Essential tools: “The glass cocktail shaker is key. The metal ones always seem to stick and the strainers drip. Other important tools include a double jigger, strainer, toothpicks and ice tongs.”
Always on hand: Vodka and bourbon — they are both versatile. One of my client’s mothers is from the South and apparently uses vodka to get rid of poison ivy and ear infections, and bourbon for sore throats. How’s that for versatility!”
Art matters: “The art above the cart is ‘Reflections with Raft’ by Catherine Mackey. The clients were drawn to the piece as it reflects the urban environment where they live. When you pour a cocktail and look up at the painting, you discover something unexpected that you hadn’t seen before. It’s a great distraction from the hustle and bustle of the day.”
A “Blue Valentine “ doesn’t have to be synonymous with “lonely." I grew up in a Dutch family where Valentine’s Day was a time to honor friendship and companionship more than anything else. The color blue symbolizes loyalty and trust, and a Blue Valentine-themed gathering is a great excuse to spend quality time with loved ones and celebrate your closest relationships - be it friends, family or significant others, let your love shine through this Valentines Day.
Vintage Aston Martin
I can’t think of a better way to kick off a Blue Valentine’s Day than taking a loved one for a spin in this gorgeous blue Aston Martin. Destination unknown - it’s definitely all about the journey here!
These archery tacks are cast representations of arrow tails with a modern twist. Out of the ordinary and adorable. Pin these to any of those Valentines notes worth saving.
Hermes Tableware, Bleu d’Ailleurs
After touring around in the vintage beauty, head home for a special meal and pull out all the stops with this gorgeous Hermes tableware. Its bold colors and exotic patterns are influenced by both European and Asian travels - a subtle way to bring different cultures together through beautiful design.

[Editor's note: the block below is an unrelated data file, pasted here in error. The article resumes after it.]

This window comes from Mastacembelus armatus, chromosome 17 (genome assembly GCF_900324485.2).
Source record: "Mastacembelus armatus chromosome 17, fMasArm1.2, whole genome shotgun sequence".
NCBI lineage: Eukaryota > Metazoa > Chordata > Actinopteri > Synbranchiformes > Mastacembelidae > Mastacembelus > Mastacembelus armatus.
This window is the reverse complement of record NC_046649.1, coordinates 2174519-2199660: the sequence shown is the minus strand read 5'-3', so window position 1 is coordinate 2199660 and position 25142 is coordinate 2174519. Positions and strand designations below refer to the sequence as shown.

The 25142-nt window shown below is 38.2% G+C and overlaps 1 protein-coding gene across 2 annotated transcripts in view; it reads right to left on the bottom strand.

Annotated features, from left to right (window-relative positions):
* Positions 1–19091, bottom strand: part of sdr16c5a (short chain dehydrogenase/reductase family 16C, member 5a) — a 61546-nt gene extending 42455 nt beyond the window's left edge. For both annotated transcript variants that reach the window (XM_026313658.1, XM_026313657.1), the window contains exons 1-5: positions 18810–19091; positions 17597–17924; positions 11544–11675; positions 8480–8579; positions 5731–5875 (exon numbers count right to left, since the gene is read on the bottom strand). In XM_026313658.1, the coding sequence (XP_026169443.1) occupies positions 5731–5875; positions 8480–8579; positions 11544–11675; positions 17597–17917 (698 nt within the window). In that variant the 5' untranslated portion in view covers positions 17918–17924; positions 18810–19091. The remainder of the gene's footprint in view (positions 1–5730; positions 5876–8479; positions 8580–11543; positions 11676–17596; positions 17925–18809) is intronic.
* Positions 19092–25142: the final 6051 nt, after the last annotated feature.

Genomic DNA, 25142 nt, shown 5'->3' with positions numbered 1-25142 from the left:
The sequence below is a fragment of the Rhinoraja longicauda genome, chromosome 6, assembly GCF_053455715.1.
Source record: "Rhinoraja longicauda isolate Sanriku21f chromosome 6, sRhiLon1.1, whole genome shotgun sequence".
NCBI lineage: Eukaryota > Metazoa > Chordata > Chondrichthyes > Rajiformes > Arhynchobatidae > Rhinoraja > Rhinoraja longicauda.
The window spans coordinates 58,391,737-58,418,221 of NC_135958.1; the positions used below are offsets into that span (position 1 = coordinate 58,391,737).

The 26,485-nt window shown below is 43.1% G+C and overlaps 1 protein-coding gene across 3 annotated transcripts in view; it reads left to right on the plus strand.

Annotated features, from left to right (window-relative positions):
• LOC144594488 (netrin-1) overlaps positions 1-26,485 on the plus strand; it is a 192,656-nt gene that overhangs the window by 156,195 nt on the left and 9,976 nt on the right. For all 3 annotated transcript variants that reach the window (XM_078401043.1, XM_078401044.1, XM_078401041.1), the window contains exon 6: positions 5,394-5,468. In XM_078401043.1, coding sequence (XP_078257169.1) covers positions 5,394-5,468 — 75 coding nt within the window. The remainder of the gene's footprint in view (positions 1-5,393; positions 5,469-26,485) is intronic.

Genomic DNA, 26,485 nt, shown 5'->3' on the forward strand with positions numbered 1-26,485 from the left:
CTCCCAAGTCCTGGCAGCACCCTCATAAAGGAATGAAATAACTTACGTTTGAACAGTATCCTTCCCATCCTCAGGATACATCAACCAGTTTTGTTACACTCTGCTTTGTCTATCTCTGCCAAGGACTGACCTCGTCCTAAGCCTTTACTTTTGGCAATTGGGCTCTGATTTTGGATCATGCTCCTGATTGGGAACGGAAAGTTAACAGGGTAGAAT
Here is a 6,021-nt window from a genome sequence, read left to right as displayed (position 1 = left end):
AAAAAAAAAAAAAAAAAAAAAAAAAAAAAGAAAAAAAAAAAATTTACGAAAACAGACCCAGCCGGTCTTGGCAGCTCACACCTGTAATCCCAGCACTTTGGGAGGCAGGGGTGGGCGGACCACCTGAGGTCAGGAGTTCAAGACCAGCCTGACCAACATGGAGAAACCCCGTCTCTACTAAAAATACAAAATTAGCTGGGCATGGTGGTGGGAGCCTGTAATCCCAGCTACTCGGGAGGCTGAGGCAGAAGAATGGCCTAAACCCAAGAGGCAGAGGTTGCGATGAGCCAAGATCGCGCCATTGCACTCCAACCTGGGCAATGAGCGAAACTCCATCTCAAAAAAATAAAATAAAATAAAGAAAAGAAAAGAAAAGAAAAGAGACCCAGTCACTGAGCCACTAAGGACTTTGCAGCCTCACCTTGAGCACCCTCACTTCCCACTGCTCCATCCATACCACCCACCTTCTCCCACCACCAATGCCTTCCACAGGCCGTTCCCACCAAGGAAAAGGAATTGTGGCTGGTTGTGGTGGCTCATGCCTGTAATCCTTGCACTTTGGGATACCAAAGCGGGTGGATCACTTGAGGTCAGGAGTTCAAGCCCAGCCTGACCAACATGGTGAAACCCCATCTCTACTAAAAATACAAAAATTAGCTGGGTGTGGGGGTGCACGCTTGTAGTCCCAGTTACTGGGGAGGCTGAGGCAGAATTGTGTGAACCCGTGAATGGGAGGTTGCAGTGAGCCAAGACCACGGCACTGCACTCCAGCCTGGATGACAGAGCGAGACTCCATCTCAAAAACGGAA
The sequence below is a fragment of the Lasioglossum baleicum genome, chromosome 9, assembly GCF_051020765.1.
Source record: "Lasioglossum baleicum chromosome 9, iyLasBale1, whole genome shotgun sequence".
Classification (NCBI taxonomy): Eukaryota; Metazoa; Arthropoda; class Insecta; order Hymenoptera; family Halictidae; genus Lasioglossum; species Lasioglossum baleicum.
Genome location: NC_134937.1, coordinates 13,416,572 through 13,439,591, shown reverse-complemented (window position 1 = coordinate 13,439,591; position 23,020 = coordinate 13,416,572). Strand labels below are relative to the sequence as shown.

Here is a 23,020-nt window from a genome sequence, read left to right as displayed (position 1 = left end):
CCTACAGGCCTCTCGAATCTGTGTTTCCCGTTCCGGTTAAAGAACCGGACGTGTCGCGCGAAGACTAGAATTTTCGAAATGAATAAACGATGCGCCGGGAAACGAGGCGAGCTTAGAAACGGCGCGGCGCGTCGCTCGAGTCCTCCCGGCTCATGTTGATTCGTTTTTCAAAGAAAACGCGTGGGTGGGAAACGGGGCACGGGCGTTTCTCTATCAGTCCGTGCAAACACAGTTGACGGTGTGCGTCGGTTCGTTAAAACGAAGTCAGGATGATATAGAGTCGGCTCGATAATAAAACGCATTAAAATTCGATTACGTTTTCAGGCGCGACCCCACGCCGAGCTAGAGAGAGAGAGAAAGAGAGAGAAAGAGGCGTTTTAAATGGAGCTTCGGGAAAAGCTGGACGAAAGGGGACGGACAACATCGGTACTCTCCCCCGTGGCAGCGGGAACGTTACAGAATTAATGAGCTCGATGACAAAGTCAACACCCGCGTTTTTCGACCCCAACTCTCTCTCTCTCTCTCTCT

Ballar Tea Glasses
No need to buy jewlery this Valentine’s when you have these Moroccan tea glasses that are like jewels themselves. Their gold etched details and dazzling colored glass make a beautiful statement for everything from cocktails to candleholders - even a traditional Moroccan mint tea.
Good design doesn’t have to cost a fortune. This gold flatware from West Elm is elegant and festive and set a beautiful table.
Custom Tablecloth, Fabric by Guildery
I love this Loom pattern from Guildrey and had it made into a gorgeous tablecloth - perfect for a Blue Valentine’s celebration!
Tom Dixon “Steampunk” Candlestick Holders These brass candlesticks make great conversation pieces with an industrial vibe that still manages to feel delicate. The unusual design and solid material give these “sticks” major staying power.
Cards Against Humanity
Good food, great friends, and a little too much wine…the perfect setting for an after dinner game of Cards Against Humanity. Edgy, outlandish and occasionally absurd - be prepared to laugh!
Blue Graphic Desert Plates, Collector’s Edition
These adorable dessert plates are perfect for after dinner treats, and are a welcome reminder of how sweet life is…